Tuesday, 16 February 2016

Caravan Gallery exhibition

Last May I bought, and wrote briefly about, a book by The Caravan Gallery (Jan Williams and Chris Teasdale) - extra{ordinary}. An exhibition of the pictures in the book is on tour and right now, until the end of March, the Museum of Lancashire, in Preston, is hosting it. Why I chose a day during half-term to go and see the show is one of life's mysteries. It wasn't too busy though. Most of the kids were in the other exhibitions.

What was nice was to see the pictures printed larger than ion the book. Even though I'd seen them all before some still made me chuckle. The pictures show the general quirkiness of of Britain and it's people in an affectionate way. What I like about the work is the way it documents Britain in an unpretentious way, and the pictures aren't about being technically great photographs, they're all about being documentary. The subject is what is most important. That's not to say there aren't really some good photographs, there are.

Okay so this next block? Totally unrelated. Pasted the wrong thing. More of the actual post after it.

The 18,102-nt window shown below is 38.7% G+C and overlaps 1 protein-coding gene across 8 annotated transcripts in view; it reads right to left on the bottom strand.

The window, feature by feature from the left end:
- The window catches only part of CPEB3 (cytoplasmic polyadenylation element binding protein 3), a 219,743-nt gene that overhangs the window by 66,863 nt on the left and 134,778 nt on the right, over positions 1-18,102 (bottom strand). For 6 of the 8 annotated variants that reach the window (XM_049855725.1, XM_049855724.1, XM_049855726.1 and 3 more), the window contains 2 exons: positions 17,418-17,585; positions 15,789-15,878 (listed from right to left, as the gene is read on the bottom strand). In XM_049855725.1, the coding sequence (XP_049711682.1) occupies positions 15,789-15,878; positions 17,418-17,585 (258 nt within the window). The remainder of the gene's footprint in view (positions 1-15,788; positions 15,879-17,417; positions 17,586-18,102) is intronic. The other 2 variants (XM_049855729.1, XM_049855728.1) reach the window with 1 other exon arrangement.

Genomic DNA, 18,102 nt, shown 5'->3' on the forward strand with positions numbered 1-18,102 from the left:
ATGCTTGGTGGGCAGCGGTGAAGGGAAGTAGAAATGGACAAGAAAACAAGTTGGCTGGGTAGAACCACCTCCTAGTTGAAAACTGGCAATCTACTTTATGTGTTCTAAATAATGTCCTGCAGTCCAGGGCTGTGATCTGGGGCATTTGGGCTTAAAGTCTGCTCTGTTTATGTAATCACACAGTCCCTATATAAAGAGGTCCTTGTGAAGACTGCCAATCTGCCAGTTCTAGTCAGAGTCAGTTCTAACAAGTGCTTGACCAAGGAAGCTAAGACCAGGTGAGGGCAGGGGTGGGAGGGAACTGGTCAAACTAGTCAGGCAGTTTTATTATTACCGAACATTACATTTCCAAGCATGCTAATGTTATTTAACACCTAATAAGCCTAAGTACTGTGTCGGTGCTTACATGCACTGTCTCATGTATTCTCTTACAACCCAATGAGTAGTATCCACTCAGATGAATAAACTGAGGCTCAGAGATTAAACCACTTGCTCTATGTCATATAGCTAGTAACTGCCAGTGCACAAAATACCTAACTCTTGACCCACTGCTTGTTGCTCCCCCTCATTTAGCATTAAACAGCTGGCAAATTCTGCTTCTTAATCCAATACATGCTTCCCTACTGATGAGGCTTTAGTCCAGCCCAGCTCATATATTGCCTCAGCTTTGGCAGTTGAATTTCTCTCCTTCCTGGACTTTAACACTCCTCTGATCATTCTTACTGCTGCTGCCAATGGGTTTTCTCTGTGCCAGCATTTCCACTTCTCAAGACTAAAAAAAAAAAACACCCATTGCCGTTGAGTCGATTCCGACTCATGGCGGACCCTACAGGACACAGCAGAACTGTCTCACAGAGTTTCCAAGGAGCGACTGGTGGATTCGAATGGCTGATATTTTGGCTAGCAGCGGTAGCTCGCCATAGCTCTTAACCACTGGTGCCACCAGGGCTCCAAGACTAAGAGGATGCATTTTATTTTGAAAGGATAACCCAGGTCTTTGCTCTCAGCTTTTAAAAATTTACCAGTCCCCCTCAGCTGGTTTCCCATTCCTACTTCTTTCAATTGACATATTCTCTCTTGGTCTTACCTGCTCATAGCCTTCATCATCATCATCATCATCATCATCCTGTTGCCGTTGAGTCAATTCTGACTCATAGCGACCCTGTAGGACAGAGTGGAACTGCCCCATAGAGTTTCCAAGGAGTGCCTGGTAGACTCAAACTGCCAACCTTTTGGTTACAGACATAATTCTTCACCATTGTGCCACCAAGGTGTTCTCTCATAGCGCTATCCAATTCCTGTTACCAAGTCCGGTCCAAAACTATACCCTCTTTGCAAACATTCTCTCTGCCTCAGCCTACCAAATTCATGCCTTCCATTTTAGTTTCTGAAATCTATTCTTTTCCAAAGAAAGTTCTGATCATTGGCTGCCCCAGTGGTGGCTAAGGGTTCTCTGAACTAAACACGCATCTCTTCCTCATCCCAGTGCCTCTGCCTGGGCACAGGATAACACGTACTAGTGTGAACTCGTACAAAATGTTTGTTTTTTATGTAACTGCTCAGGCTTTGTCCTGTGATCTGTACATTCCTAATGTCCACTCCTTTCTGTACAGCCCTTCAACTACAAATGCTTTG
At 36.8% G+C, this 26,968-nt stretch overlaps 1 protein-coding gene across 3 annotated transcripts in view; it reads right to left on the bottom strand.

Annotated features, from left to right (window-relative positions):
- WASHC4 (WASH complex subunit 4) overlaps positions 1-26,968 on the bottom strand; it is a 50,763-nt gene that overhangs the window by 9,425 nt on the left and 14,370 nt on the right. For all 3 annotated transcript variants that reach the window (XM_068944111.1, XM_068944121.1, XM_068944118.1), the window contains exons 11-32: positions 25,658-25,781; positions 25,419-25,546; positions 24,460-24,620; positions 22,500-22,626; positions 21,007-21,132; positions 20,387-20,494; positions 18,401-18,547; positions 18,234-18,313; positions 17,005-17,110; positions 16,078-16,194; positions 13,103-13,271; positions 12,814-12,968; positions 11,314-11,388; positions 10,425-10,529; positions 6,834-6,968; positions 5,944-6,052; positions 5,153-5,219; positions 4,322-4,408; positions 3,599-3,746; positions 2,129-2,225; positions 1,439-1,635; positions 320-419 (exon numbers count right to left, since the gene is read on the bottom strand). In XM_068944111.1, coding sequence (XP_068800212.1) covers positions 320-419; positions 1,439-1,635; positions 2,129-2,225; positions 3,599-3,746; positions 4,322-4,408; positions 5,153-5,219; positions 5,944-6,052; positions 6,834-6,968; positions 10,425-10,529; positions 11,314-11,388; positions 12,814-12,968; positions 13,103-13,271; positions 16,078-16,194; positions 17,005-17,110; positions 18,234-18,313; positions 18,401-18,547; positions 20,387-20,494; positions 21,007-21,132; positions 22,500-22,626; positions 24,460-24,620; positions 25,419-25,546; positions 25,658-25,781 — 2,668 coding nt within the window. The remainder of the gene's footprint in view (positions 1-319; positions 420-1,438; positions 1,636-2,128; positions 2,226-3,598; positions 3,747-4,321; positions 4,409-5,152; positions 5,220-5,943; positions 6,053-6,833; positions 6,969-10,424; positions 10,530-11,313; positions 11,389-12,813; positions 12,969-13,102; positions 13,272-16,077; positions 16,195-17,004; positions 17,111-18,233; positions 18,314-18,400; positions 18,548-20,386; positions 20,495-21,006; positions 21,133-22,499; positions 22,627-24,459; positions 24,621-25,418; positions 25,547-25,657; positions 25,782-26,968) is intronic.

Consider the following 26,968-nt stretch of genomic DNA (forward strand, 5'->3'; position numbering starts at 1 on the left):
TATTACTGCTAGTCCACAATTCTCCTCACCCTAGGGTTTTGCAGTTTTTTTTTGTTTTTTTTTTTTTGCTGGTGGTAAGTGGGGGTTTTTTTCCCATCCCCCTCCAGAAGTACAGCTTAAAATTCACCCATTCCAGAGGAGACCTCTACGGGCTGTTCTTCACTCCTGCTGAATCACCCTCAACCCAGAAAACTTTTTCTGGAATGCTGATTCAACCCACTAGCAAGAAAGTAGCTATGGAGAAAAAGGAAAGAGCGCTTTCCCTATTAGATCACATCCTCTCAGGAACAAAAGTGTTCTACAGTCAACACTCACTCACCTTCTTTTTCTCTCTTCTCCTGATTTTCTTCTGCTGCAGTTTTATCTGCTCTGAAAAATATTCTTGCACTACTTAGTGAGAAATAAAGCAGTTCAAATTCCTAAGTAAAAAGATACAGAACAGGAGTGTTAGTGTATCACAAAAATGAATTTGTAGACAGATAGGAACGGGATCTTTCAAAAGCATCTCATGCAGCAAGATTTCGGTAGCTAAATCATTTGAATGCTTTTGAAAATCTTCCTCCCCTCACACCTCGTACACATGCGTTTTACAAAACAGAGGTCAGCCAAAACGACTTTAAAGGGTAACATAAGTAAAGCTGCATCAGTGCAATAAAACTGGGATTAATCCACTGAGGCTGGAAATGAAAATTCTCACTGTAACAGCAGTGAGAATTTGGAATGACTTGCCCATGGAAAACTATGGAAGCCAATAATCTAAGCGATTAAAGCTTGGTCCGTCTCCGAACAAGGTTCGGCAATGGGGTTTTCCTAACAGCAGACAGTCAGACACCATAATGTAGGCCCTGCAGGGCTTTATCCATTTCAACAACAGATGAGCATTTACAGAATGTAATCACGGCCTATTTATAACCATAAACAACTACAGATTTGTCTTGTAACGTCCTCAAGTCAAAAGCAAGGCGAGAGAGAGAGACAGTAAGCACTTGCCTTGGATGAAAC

One of the aims of The Caravan Gallery is to get people involved with their Pride of Place projects. Photography helps engage people in this with a competition, and the projects are documented in books. All in all it's a feel-good use of photography, which makes a change from some of the up-its-own-arse stuff you see in galleries these days which has to be deciphered to be understood.

 I'm a sucker for books, especially reasonably priced ones, so I took the opportunity to pick up a copy of the Lytham Pride of Place book, a guide to Liverpool and half a dozen postcards.

Having parked across town I used my compact to take some snaps on my way too and from the museum. That meant passing by a footbridge which I had photographed back when I was a foundation student doing a one week photography course. The bridge hadn't changed, but my photos have.

When the sun shines colours are more striking, which I guess is why most landscape photographers only venture forth on sunny days. Sunlight certainly does make pictures look different. I think it also explains why a lot of the photos I take outdoors don't look like everyone else's - because I go out regardless of the sunshine, or lack of it. Even when the sun does come out for me I carry on photographing the same kind of rubbish!